describes a situation which I understand to be semantically different from but mathematically the same as to say that the speed of light is everywhere constant but that "you can't assume that the size of identically manufactured objects are the same everywhere. More precisely, you can't assume that the size of such an object which is spatially distant from you is the same, measured in your coordinates, as such an object that is at your spatial location." This, including the light clock example, is almost exactly how Smolin describes something called "shape dynamics" in his book and in the resources I describe below. I must confess that he describes "shape dynamics" as an alternative theory to GR rather than an alternate expression of it, and if that is true I may be guilty of again violating forum rules. I am not sure I agree with him in that regard, however.

    A Google search for "Lee Smolin shape dynamics" will return a couple of articles which review the book. The LA Review of Books review contains an excerpt having the key phrase "shape dynamics" which is most relevant to our discussion; and Peter Woit's blog review of Smolin's book has several comments added by Smolin himself. The back-and-forth comments between Smolin and Chris Kennedy are on this topic; again search for that same key phrase. I hesitate to include the actual links because as I look more closely at Smolin's exposition, it doesn't seem to describe ideas as widely accepted as I thought.
     
  10. Dec 6, 2013 #9

    PeterDonis

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    I don't understand; why do you think this? If both rulers are constructed identically, a one-meter interval on one is equal to a one-meter interval on the other.

    This question is not well-defined as it stands; you need to define what you mean by "really", i.e., you need to specify exactly what measurements you would make to tell whether they are "really" the same size.

    This makes no sense; the metric of spacetime determines the "size" of things. More precisely, the metric of spacetime determines the physical interval corresponding to a given coordinate interval. I suspect that you are (perhaps without realizing it) putting a physical interpretation on coordinate intervals directly, instead of using the metric to determine the physical meaning of coordinate intervals.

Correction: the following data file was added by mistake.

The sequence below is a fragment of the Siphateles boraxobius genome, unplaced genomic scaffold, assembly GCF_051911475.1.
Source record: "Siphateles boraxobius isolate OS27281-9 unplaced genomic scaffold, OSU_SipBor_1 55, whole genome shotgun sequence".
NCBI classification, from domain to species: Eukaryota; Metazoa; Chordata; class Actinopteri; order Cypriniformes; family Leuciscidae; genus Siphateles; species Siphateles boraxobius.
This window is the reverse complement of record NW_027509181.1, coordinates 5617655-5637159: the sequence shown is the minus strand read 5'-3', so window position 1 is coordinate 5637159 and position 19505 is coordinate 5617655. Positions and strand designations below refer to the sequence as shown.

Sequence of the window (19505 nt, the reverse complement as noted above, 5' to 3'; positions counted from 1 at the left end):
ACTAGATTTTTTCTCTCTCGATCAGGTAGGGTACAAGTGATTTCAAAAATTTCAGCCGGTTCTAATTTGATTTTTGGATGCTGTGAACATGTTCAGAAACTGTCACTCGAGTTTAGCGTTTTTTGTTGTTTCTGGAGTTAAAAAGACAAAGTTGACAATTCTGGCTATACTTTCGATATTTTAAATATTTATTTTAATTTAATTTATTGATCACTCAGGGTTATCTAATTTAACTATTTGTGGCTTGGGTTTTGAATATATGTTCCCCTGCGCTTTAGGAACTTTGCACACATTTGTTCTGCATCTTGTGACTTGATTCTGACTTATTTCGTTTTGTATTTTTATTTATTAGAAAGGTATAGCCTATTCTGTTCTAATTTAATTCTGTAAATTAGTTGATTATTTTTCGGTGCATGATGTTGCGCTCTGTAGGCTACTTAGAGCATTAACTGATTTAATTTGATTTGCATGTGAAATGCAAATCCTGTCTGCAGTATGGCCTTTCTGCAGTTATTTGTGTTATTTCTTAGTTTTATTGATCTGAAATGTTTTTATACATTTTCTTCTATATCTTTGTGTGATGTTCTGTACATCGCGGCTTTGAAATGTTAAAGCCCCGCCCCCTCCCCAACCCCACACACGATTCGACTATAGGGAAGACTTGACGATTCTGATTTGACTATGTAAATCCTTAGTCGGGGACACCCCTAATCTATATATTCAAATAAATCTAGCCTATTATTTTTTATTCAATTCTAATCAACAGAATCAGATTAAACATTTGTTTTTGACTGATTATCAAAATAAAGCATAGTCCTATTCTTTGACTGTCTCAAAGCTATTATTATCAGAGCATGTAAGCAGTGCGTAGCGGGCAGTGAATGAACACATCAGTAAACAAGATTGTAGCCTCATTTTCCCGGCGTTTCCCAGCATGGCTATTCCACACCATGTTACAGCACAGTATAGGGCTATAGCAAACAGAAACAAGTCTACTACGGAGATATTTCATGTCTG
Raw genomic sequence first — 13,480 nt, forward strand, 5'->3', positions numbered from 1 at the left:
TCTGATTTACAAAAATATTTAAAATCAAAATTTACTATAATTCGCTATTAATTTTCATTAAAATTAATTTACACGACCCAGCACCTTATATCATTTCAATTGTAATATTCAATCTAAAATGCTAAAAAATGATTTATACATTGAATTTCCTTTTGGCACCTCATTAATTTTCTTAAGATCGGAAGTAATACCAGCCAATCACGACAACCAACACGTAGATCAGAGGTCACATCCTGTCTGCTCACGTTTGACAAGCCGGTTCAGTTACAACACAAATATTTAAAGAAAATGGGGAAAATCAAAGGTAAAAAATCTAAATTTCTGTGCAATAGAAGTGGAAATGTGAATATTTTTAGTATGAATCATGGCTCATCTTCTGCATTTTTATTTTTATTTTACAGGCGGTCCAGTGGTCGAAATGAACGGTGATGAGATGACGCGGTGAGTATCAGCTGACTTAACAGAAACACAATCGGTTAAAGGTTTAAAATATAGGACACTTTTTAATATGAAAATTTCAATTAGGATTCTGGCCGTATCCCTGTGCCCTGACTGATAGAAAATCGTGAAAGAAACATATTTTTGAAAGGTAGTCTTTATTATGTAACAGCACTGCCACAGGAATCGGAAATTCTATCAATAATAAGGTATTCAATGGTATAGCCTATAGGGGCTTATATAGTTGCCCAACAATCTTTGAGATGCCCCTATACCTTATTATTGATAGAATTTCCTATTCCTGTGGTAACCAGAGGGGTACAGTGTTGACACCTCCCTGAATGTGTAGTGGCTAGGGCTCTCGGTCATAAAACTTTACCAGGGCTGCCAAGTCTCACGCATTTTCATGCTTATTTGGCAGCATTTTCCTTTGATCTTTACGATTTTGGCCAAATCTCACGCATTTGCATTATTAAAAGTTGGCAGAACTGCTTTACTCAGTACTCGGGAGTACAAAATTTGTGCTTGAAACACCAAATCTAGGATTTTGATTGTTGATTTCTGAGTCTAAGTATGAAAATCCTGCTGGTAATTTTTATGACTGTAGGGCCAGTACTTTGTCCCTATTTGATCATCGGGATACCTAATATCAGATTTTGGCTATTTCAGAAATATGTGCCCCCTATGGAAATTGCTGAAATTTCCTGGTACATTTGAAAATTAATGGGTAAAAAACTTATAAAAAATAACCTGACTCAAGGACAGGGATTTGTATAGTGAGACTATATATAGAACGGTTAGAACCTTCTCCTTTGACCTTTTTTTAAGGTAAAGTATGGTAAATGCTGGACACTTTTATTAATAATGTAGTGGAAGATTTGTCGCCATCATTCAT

But what, exactly, is "varying"? Remember that specific metric coefficients are coordinate-dependent; you can change coordinate charts and that will change the metric coefficients. For example, in the Painleve coordinate chart, the coefficient of ##dr^2## is 1, indicating that there is no radial variation in the metric in this chart.

    More precisely, suppose that if I take two objects of identical manufacture, which are identical when placed next to each other, if we take one and move it somewhere else, it will still be the same size as the other, provided we do the movement slowly enough (so that the structure of the object remains intact).

    This is true, but as I noted above, what counts is the size of the object as measured by the metric, not by coordinates. For example, if two rulers are identical when they are far out in empty space, they will both occupy the same coordinate length ##\Delta r## if placed radially. Since both rulers are far out in empty space, their physical length will be the same as their coordinate length, i.e., ##\Delta r##.

    If I then move one ruler deep into a gravity well, it will occupy a *different* coordinate length ##\Delta R < \Delta r##; but its *physical* length will be ##\Delta R / (1 - 2m / r) = \Delta r##, i.e., the *same* physical length.

    Based on what you've described here so far, I think this must be the case, because in standard GR, the physical interpretation of coordinate lengths is as I described it above.

    I'll look these up when I get a chance.